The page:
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2 of 2 people found the following review helpful
4.0 out of 5 stars A magical realist road trip
If all of literature was a fruit salad, "Esperanza's Box of Saints" would be the mango. Tasty, succulent and addictive, Maria Amparo Escandon's novel also happens to be, like its fruity counterpart, extremely good for your health. One could even say it's like a vitamin shot to the soul.
The Esperanza of the title is Esperanza Diaz, an irresistable,...
Published on 15 Oct. 2000

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1.0 out of 5 stars I didn't bother to finish the book ...
After the first several pages, I wondered if I could ever get into the book. I did after reading several more pages; meanwhile, thinking to myself, "the author's goal in writing this book is to make sure she gets a bestseller." In other words, she is writing to please the "modern" reader. After one time too many of reading the "f"...
Published on 25 Mar. 1999


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2 of 2 people found the following review helpful
4.0 out of 5 stars A magical realist road trip, 15 Oct. 2000
By A Customer
This review is from: Esperanza's Box of Saints (Paperback)
If all of literature was a fruit salad, "Esperanza's Box of Saints" would be the mango. Tasty, succulent and addictive, Maria Amparo Escandon's novel also happens to be, like its fruity counterpart, extremely good for your health. One could even say it's like a vitamin shot to the soul.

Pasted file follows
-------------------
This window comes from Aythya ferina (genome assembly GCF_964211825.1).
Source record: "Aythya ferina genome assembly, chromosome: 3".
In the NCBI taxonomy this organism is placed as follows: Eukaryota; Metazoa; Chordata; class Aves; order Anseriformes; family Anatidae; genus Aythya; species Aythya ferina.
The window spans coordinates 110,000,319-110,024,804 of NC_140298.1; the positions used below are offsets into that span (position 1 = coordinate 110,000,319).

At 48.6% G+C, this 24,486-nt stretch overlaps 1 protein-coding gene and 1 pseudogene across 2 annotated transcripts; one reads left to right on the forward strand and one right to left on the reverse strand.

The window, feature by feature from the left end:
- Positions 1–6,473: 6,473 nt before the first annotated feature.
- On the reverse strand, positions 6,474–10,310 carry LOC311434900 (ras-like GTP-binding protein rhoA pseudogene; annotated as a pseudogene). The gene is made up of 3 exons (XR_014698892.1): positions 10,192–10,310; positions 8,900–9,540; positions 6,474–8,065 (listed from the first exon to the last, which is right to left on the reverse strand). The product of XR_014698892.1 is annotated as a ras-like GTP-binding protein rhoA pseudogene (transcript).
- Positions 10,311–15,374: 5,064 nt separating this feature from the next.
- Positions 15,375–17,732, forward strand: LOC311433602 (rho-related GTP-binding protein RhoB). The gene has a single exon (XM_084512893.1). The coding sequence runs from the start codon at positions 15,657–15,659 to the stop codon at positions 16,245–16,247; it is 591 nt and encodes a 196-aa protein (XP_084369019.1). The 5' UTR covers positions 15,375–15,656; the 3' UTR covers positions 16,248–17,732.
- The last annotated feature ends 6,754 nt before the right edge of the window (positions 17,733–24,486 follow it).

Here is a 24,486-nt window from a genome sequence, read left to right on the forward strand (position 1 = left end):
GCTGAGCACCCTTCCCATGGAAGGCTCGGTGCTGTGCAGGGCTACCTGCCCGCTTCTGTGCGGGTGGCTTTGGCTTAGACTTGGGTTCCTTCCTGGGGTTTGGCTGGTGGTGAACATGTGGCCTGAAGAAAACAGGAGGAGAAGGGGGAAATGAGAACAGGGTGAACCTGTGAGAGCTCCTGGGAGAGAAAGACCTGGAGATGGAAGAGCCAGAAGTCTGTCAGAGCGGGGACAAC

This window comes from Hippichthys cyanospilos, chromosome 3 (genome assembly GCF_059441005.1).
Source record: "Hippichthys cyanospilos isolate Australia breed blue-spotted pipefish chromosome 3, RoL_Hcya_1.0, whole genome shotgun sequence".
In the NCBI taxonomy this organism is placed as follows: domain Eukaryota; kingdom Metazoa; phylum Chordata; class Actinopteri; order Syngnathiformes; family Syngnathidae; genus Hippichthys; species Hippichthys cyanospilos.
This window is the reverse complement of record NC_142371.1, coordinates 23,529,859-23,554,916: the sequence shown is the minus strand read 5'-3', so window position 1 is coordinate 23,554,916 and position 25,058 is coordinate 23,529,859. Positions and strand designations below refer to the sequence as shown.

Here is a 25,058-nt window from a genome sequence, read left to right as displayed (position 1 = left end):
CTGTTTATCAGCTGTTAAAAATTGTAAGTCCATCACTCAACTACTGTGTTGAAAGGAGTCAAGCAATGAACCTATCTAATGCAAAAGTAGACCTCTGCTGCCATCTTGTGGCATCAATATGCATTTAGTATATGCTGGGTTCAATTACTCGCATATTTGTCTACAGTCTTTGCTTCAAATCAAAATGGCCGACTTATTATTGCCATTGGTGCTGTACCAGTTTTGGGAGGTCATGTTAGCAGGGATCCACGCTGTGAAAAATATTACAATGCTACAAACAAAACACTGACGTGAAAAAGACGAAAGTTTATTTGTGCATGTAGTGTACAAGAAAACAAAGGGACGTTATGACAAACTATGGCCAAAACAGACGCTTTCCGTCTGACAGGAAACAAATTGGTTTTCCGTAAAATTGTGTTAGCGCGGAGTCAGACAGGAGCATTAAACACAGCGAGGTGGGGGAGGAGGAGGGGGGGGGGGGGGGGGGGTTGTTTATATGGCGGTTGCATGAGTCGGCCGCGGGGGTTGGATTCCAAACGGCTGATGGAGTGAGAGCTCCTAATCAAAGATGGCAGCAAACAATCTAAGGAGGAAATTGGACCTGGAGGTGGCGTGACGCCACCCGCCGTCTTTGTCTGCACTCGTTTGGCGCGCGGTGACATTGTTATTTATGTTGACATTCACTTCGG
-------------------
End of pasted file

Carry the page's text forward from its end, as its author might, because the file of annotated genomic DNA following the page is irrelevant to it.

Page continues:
The Esperanza of the title is Esperanza Diaz, an irresistable, irrepressible heroine whose quirky outlook on life and fearless willingness to follow her heart can only lead to one thing: adventure. And I do mean adventure! But believe me, this ain't the Boys' Own variety. Tempered with melodrama and salacious gossip, hilarity and mystical coincidence, Esperanza's escapades are more like the Mexican telenovelas (soap operas) to which she so often alludes. Indeed, in this respect, "Esperanza's Box of Saints" brings to mind Isabel Allende's "Eva Luna", another Latin American novel with a soap operatic bent.
Although Escandon's book doesn't reach the heights of Allende's, it sure makes for a rollicking read. One cannot help but be charmed by Esperanza and the outrageously implausible chain of events she sets off whilst baking chicken one fateful evening... Starting with the apparition of San Judas Tadeo, patron saint of desperate cases, which materialises in the grime of her oven window to inform her that her recently deceased daughter Blanca (victim of a botched tonsillectomy) may actually still be alive. Convinced that her little darling must have been kidnapped and sold into a child prostitution racket, Esperanza immediately sets out to rescue Blanca by whatever means possible. And if that involves working 'undercover' in the sex industry, fighting off the amorous advances of innumerable aspiring romeos and a spot of hocus-pocus, then so be it!
From her comfortably sheltered existence as a modest and god-fearing widow in a tiny Mexican village, Esperanza soon finds her horizons expanding to take in the brothels, bordellos and peep-shows of Tijuana and L.A, as well an endearing cast of prostitutes, pimps, perverts and wrestlers. In the meantime, her devout religious faith assumes a more personal, independent dimension. Confident where she was once naive, resourceful where she was once passive, Esperanza's quest for her missing daughter has become a journey of self-discovery along the way, transforming her into a new woman.